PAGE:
You just go online and search through the profiles of all the people who need a micro-loan. It shows you a picture of them, tells you where they are from, what they need the loan for, and how much they need. You just pick one and click to send them a certain amount of money. It isn’t even really a donation because most loans are eventually paid back.


The greatest thing about this site is that it makes microfinancing fun. It makes is personal. Instead of waiting for some other people to do this, anyone can get on the action.  For example, I can go searching throught the profiles and decide I want to give a woman in Kenya 25 dollars to buy a cart so she can sell bread from it.  I get to monitor my giving and see when she starts to repay the loan. I could also decide to give to the couple in Cambodia wanting to sell pigs, or the family in Pakistan looking to start a grocery.

You can even give someone a Kiva gift certificate. Instead of just making a donation in someone’s name, they can actually use the gift certificate to get personally involved.

Theological Musings of a Former Muslim: 10

by Melissa Chang |


Recently, we ran the testimony of a former Muslim who turned to Christ. Now in a new series, we have decided to share the theological details of his conversion, quoting both the Qur’an and the Bible. We ourselves do not claim to be experts in either, but we do feel it could be of great value for others to see the scriptural issues and conclusions that “Sam” went through during this process.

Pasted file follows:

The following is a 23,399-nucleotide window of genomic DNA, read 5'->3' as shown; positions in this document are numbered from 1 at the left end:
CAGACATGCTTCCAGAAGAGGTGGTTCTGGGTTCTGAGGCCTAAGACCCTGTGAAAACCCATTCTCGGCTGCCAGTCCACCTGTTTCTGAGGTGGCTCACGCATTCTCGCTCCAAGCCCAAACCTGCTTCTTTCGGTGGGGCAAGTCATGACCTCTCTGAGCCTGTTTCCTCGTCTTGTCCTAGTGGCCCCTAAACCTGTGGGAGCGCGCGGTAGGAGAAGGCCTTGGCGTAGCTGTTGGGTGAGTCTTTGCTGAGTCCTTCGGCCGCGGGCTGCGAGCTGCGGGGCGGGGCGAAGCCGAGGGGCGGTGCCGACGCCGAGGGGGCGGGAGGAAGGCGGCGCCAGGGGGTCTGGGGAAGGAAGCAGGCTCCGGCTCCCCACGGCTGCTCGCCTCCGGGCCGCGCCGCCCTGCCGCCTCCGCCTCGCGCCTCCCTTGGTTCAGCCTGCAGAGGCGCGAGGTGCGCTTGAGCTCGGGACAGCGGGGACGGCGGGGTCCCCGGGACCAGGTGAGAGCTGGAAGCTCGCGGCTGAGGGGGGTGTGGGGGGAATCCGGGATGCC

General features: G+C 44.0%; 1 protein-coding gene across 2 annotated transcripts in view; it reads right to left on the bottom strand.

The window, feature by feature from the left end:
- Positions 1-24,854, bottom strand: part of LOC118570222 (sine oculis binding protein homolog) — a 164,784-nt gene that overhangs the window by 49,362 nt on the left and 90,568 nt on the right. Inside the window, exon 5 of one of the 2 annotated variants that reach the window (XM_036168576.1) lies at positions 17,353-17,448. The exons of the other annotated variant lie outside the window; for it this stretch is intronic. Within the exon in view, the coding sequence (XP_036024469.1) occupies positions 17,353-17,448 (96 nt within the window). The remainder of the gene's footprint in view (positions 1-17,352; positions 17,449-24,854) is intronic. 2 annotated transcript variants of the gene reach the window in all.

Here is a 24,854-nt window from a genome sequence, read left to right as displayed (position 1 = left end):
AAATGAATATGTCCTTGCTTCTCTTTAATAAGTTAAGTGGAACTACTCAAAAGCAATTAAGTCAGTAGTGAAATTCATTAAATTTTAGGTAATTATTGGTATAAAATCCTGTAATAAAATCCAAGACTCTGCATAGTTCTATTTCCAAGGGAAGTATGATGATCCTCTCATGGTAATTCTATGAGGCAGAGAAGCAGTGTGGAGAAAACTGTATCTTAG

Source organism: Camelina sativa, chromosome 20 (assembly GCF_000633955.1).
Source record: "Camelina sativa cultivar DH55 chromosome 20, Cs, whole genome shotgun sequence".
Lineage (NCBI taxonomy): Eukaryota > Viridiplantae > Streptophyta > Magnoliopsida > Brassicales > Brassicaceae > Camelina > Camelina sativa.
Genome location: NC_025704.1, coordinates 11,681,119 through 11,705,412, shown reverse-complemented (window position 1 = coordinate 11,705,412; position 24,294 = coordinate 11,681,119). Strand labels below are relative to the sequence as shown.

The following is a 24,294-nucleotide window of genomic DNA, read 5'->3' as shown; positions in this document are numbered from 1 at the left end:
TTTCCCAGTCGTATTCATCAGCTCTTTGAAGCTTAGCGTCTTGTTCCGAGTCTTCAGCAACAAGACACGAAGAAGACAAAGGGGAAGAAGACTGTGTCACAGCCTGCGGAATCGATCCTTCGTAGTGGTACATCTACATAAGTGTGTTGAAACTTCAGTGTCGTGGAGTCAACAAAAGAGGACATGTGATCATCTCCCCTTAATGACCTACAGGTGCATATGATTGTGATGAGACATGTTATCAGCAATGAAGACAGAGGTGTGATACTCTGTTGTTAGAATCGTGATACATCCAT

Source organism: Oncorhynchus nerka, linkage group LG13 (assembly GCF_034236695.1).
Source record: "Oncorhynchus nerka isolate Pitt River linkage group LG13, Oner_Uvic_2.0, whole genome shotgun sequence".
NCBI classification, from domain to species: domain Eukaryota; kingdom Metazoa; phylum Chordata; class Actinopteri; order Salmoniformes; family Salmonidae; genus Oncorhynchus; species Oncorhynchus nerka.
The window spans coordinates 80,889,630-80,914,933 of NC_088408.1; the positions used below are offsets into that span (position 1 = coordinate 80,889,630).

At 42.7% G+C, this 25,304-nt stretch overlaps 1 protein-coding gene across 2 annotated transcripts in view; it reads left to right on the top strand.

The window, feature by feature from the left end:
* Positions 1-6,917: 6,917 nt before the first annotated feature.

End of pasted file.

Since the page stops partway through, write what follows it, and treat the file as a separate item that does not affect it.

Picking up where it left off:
Here are his …


joyLater I experienced the power of the Holy Spirit in my own life. Through Him I accepted Jesus Christ as my Personal Saviour and Lord. I felt a free mind at that same moment when i accepted Christ in to my life. Glory to God! Amen!

I continued to read the Holy Bible with care and attention. In it I found treasure such as I had never dreamed of – it has the power to speak to those who really want to find God’s revelation and guidance. It showed me my real self, my sinful and guilty heart, and showed me also that I was spiritually blind. It asked me to bring all my sins and problems to God in the name of Jesus the Messiah. He came to this world searching for me! He died for my sins and rose again; He went up to heaven, and He will come again. I became convinced that the Holy Bible is indeed the Word of God.

The Holy Bible brought the answers to the problems which worried me. Its living word was able to satisfy my soul. What I had never found before in my religious experience, I now discovered. I became sure that the Holy Bible faithfully and accurately recorded the works and teaching of Jesus – this mystery of God’s eternal Word coming into our world as man. Now I became convinced of the truth of His death, resurrection, ascension, and second coming, which before I had not understood and had even hated. The Bible contains the message of God’s power to save and His love for me and all men, and this brings us peace. This love of God focuses sharply on Jesus, His death and resurrection for sinners – as Paul, echoing Jesus and His other apostles, says in the New Testament,

 “For what I received I passed on to you as of first importance: that Christ died for our sins according to the Scriptures, that He was buried, that He was raised on the third day according to the Scriptures.” 1 Corinthians 15:3,4

No doubt, many Muslim friends will continue to think that the Holy Bible is corrupt and abrogated by the Qur’an.

Yet let him – especially if he is conscious of God’s holiness and his own sins – give serious thought to its message. Then let him, as I have done, draw his own conclusions.

 To see the full series click here.

Photo by Nolan O’Brien